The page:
The Commonwealth’s human rights and democracy arm has made a commitment to work with member states on judicial independence and political freedoms.
The Commonwealth Ministerial Action Group (CMAG) met in New York on Friday discussed the undermining of judicial independence and the systematic denial of political space including the detention of political leaders in member states.
“CMAG noted that curbs on judicial independence and the constriction of political space undermine the culture of democracy and weaken democratic institutions and are contrary to the values in the Commonwealth charter,” the group said in a statement.
The Maldives has come under fire recently following the jailing of former President Mohamed Nasheed, two former defence ministers and the leader of an opposition party. The trials have been criticized for lack of due process.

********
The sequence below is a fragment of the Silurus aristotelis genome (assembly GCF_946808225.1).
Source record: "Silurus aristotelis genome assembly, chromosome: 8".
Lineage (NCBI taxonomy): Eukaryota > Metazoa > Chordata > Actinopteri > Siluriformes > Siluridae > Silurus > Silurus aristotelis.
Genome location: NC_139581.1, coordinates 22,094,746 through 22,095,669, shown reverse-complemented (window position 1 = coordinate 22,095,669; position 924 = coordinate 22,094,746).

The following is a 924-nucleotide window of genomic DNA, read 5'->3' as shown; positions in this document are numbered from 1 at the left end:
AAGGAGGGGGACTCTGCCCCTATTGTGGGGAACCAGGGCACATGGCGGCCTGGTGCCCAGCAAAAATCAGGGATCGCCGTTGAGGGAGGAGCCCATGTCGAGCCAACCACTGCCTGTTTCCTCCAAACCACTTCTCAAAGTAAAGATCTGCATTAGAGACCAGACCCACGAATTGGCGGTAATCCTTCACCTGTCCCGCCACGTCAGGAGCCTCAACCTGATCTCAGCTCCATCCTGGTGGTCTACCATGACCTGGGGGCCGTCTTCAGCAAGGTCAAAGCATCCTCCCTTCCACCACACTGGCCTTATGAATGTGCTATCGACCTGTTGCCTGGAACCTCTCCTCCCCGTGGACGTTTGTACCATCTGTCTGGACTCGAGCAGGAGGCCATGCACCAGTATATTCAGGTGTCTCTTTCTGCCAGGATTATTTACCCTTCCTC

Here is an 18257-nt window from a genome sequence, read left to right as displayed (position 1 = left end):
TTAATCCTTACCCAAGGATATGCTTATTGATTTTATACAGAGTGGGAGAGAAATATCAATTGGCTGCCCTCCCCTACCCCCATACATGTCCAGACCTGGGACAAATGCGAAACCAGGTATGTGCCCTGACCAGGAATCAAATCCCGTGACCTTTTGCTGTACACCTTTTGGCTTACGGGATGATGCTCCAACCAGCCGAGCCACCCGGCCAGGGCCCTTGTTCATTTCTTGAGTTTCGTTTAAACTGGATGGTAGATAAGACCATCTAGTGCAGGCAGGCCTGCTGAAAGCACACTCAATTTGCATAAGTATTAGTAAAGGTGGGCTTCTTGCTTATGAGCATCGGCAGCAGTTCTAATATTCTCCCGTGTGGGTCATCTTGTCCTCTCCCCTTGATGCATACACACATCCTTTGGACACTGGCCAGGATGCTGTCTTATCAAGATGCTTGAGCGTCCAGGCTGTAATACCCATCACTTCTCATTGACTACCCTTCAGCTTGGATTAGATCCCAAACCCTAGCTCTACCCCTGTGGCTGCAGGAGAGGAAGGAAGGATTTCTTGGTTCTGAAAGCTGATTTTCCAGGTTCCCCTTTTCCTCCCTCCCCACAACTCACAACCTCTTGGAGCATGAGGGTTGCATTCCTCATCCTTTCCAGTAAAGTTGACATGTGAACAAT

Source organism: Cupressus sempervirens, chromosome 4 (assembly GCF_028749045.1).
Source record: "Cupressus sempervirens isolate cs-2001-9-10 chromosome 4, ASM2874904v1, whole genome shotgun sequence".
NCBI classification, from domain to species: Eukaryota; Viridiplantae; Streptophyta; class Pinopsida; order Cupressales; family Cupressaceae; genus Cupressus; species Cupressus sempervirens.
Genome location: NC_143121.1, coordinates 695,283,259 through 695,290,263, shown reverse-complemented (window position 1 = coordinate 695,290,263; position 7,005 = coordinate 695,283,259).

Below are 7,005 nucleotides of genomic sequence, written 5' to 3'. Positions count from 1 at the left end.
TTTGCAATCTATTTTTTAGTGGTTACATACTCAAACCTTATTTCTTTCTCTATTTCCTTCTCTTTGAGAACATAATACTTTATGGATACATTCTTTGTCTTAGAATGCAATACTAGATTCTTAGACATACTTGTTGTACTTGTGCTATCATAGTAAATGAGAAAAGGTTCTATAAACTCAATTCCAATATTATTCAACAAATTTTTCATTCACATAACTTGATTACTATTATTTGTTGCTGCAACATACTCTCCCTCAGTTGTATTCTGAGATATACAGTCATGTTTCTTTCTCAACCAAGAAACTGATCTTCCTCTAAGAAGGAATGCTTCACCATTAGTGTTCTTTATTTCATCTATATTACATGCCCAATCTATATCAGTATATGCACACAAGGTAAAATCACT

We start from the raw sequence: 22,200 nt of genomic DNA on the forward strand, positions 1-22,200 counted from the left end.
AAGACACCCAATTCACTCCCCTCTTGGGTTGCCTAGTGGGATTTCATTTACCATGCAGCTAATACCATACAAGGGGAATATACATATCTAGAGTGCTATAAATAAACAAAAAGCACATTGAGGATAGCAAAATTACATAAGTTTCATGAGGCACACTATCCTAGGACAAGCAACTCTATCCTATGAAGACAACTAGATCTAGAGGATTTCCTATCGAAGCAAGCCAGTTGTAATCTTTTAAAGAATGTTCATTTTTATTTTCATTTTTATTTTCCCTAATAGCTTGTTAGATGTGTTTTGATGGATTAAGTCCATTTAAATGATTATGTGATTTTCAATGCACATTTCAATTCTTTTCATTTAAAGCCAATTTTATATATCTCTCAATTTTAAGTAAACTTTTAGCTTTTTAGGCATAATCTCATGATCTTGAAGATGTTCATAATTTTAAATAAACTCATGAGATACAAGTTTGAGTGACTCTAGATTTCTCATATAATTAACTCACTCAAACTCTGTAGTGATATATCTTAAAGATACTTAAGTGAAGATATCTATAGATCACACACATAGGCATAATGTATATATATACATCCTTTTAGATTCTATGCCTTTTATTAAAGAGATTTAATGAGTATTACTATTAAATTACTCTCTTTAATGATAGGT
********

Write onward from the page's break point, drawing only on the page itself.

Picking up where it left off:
The CMAG in July considered placing Maldives on its formal agenda for human rights violations, but decided against it as Nasheed had been placed under house arrest amidst talks for political reconciliation.
Being placed on CMAG’s agenda serves as both a rebuke and a warning to states.
At the time, President Abdulla Yameen sought parliamentary counsel on quitting the Commonwealth, a threat Foreign Minister Dunya Maumoon has made on several occasions before.
CMAG on Friday committed to providing “technical assistance to support member states and the application of Commonwealth good practice in these areas [judicial independent and constriction of political space].”
These two areas are among eight circumstances that are listed in CMAG’s mandate as indicators of serious or persistent violations of the Commonwealth’s political values.
The main opposition Maldivian Democratic Party (MDP) welcomed the CMAG’s statement, and called on the government to cooperate with the Commonwealth and to accept its help in instituting reforms.